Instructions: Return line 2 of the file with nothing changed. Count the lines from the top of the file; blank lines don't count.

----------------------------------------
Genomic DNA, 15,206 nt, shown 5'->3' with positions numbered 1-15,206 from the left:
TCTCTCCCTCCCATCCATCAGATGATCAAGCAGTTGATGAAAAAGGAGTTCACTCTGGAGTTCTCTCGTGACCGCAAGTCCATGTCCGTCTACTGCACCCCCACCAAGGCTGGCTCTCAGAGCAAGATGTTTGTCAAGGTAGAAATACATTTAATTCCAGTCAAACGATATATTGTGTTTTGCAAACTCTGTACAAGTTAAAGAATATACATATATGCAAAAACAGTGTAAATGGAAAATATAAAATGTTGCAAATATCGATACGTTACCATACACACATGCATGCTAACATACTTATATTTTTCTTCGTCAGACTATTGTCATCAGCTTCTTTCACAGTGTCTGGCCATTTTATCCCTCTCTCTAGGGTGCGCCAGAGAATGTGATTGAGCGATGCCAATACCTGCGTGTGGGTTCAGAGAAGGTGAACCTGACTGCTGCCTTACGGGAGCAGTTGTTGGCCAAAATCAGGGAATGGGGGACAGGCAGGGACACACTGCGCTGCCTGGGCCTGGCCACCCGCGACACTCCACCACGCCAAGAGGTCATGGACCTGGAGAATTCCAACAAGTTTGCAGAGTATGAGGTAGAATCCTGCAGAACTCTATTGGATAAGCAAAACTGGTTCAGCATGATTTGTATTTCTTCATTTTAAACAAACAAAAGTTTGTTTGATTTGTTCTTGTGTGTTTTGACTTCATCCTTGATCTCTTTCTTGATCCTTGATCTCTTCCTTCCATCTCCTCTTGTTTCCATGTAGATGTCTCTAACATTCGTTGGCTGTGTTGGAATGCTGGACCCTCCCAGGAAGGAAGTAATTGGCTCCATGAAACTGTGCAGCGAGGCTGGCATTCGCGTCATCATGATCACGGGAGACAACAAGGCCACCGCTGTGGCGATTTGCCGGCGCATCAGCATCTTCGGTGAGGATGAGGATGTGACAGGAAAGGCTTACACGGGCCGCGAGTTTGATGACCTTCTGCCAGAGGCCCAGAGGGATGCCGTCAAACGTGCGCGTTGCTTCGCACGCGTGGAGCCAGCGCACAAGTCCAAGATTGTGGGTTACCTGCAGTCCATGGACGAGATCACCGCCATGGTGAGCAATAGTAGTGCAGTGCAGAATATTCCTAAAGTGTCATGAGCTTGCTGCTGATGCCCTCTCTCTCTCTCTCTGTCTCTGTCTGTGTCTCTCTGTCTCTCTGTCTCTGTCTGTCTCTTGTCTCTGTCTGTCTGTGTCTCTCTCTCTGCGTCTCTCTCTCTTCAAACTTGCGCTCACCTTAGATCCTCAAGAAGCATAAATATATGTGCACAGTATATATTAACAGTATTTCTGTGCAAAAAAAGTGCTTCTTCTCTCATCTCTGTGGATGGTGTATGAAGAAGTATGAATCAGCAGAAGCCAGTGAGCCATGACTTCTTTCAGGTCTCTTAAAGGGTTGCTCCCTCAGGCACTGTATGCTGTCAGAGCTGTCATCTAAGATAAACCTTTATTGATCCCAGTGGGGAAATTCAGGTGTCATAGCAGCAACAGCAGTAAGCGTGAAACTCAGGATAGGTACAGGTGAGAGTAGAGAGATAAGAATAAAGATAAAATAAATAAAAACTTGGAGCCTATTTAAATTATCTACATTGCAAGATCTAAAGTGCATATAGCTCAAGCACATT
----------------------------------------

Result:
TCTCTCCCTCCCATCCATCAGATGATCAAGCAGTTGATGAAAAAGGAGTTCACTCTGGAGTTCTCTCGTGACCGCAAGTCCATGTCCGTCTACTGCACCCCCACCAAGGCTGGCTCTCAGAGCAAGATGTTTGTCAAGGTAGAAATACATTTAATTCCAGTCAAACGATATATTGTGTTTTGCAAACTCTGTACAAGTTAAAGAATATACATATATGCAAAAACAGTGTAAATGGAAAATATAAAATGTTGCAAATATCGATACGTTACCATACACACATGCATGCTAACATACTTATATTTTTCTTCGTCAGACTATTGTCATCAGCTTCTTTCACAGTGTCTGGCCATTTTATCCCTCTCTCTAGGGTGCGCCAGAGAATGTGATTGAGCGATGCCAATACCTGCGTGTGGGTTCAGAGAAGGTGAACCTGACTGCTGCCTTACGGGAGCAGTTGTTGGCCAAAATCAGGGAATGGGGGACAGGCAGGGACACACTGCGCTGCCTGGGCCTGGCCACCCGCGACACTCCACCACGCCAAGAGGTCATGGACCTGGAGAATTCCAACAAGTTTGCAGAGTATGAGGTAGAATCCTGCAGAACTCTATTGGATAAGCAAAACTGGTTCAGCATGATTTGTATTTCTTCATTTTAAACAAACAAAAGTTTGTTTGATTTGTTCTTGTGTGTTTTGACTTCATCCTTGATCTCTTTCTTGATCCTTGATCTCTTCCTTCCATCTCCTCTTGTTTCCATGTAGATGTCTCTAACATTCGTTGGCTGTGTTGGAATGCTGGACCCTCCCAGGAAGGAAGTAATTGGCTCCATGAAACTGTGCAGCGAGGCTGGCATTCGCGTCATCATGATCACGGGAGACAACAAGGCCACCGCTGTGGCGATTTGCCGGCGCATCAGCATCTTCGGTGAGGATGAGGATGTGACAGGAAAGGCTTACACGGGCCGCGAGTTTGATGACCTTCTGCCAGAGGCCCAGAGGGATGCCGTCAAACGTGCGCGTTGCTTCGCACGCGTGGAGCCAGCGCACAAGTCCAAGATTGTGGGTTACCTGCAGTCCATGGACGAGATCACCGCCATGGTGAGCAATAGTAGTGCAGTGCAGAATATTCCTAAAGTGTCATGAGCTTGCTGCTGATGCCCTCTCTCTCTCTCTCTGTCTCTGTCTGTGTCTCTCTGTCTCTCTGTCTCTGTCTGTCTCTTGTCTCTGTCTGTCTGTGTCTCTCTCTCTGCGTCTCTCTCTCTTCAAACTTGCGCTCACCTTAGATCCTCAAGAAGCATAAATATATGTGCACAGTATATATTAACAGTATTTCTGTGCAAAAAAAGTGCTTCTTCTCTCATCTCTGTGGATGGTGTATGAAGAAGTATGAATCAGCAGAAGCCAGTGAGCCATGACTTCTTTCAGGTCTCTTAAAGGGTTGCTCCCTCAGGCACTGTATGCTGTCAGAGCTGTCATCTAAGATAAACCTTTATTGATCCCAGTGGGGAAATTCAGGTGTCATAGCAGCAACAGCAGTAAGCGTGAAACTCAGGATAGGTACAGGTGAGAGTAGAGAGATAAGAATAAAGATAAAATAAATAAAAACTTGGAGCCTATTTAAATTATCTACATTGCAAGATCTAAAGTGCATATAGCTCAAGCACATT